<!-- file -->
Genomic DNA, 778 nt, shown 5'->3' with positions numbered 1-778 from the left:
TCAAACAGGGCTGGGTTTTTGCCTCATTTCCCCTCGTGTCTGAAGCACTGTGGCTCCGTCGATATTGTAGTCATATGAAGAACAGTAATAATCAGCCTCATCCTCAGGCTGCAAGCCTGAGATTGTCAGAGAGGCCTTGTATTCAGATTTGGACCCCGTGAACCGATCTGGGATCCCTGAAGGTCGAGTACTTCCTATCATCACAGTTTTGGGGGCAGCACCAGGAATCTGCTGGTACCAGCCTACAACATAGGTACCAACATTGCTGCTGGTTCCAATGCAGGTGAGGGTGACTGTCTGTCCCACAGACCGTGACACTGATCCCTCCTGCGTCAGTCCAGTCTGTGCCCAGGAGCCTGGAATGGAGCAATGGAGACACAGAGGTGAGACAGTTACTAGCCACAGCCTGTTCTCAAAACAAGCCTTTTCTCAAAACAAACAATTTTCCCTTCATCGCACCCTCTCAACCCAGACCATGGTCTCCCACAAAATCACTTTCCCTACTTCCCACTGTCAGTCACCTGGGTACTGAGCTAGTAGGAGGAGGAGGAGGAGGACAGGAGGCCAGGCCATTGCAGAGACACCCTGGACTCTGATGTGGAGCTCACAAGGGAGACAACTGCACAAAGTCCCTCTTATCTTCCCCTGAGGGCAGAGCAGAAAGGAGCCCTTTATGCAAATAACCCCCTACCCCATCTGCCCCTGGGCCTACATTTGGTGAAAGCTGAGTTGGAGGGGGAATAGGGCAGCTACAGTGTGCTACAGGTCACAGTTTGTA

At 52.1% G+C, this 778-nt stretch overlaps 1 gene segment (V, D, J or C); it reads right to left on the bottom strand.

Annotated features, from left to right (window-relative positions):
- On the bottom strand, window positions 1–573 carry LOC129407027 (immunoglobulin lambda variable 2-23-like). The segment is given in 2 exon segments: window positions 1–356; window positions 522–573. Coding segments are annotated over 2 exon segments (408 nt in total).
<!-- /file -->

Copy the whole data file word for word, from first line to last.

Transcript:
Genomic DNA, 778 nt, shown 5'->3' with positions numbered 1-778 from the left:
TCAAACAGGGCTGGGTTTTTGCCTCATTTCCCCTCGTGTCTGAAGCACTGTGGCTCCGTCGATATTGTAGTCATATGAAGAACAGTAATAATCAGCCTCATCCTCAGGCTGCAAGCCTGAGATTGTCAGAGAGGCCTTGTATTCAGATTTGGACCCCGTGAACCGATCTGGGATCCCTGAAGGTCGAGTACTTCCTATCATCACAGTTTTGGGGGCAGCACCAGGAATCTGCTGGTACCAGCCTACAACATAGGTACCAACATTGCTGCTGGTTCCAATGCAGGTGAGGGTGACTGTCTGTCCCACAGACCGTGACACTGATCCCTCCTGCGTCAGTCCAGTCTGTGCCCAGGAGCCTGGAATGGAGCAATGGAGACACAGAGGTGAGACAGTTACTAGCCACAGCCTGTTCTCAAAACAAGCCTTTTCTCAAAACAAACAATTTTCCCTTCATCGCACCCTCTCAACCCAGACCATGGTCTCCCACAAAATCACTTTCCCTACTTCCCACTGTCAGTCACCTGGGTACTGAGCTAGTAGGAGGAGGAGGAGGAGGACAGGAGGCCAGGCCATTGCAGAGACACCCTGGACTCTGATGTGGAGCTCACAAGGGAGACAACTGCACAAAGTCCCTCTTATCTTCCCCTGAGGGCAGAGCAGAAAGGAGCCCTTTATGCAAATAACCCCCTACCCCATCTGCCCCTGGGCCTACATTTGGTGAAAGCTGAGTTGGAGGGGGAATAGGGCAGCTACAGTGTGCTACAGGTCACAGTTTGTA

At 52.1% G+C, this 778-nt stretch overlaps 1 gene segment (V, D, J or C); it reads right to left on the bottom strand.

Annotated features, from left to right (window-relative positions):
- On the bottom strand, window positions 1–573 carry LOC129407027 (immunoglobulin lambda variable 2-23-like). The segment is given in 2 exon segments: window positions 1–356; window positions 522–573. Coding segments are annotated over 2 exon segments (408 nt in total).